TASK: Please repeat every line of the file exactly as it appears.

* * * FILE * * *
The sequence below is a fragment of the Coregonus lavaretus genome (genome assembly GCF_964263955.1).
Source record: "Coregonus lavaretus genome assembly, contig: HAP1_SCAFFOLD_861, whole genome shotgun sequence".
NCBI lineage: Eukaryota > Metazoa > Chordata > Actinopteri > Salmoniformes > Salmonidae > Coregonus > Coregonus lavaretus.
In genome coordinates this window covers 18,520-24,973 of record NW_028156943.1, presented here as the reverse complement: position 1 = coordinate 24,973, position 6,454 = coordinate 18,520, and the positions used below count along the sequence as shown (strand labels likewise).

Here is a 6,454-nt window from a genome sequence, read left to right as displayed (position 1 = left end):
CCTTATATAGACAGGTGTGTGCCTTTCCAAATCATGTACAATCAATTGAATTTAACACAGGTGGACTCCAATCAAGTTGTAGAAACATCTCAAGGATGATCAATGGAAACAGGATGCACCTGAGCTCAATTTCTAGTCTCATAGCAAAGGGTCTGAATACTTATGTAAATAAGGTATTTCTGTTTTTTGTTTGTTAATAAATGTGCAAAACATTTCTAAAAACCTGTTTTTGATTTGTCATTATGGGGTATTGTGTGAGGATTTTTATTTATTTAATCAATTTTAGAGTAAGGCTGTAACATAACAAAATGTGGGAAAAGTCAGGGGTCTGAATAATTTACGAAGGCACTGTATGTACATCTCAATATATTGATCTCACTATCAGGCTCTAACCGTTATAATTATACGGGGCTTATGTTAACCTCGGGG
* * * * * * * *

The sequence below is a fragment of the Coregonus lavaretus genome (genome assembly GCF_964263955.1).
Source record: "Coregonus lavaretus genome assembly, contig: HAP1_SCAFFOLD_861, whole genome shotgun sequence".
NCBI lineage: Eukaryota > Metazoa > Chordata > Actinopteri > Salmoniformes > Salmonidae > Coregonus > Coregonus lavaretus.
In genome coordinates this window covers 18,520-24,973 of record NW_028156943.1, presented here as the reverse complement: position 1 = coordinate 24,973, position 6,454 = coordinate 18,520, and the positions used below count along the sequence as shown (strand labels likewise).

Here is a 6,454-nt window from a genome sequence, read left to right as displayed (position 1 = left end):
CCTTATATAGACAGGTGTGTGCCTTTCCAAATCATGTACAATCAATTGAATTTAACACAGGTGGACTCCAATCAAGTTGTAGAAACATCTCAAGGATGATCAATGGAAACAGGATGCACCTGAGCTCAATTTCTAGTCTCATAGCAAAGGGTCTGAATACTTATGTAAATAAGGTATTTCTGTTTTTTGTTTGTTAATAAATGTGCAAAACATTTCTAAAAACCTGTTTTTGATTTGTCATTATGGGGTATTGTGTGAGGATTTTTATTTATTTAATCAATTTTAGAGTAAGGCTGTAACATAACAAAATGTGGGAAAAGTCAGGGGTCTGAATAATTTACGAAGGCACTGTATGTACATCTCAATATATTGATCTCACTATCAGGCTCTAACCGTTATAATTATACGGGGCTTATGTTAACCTCGGGG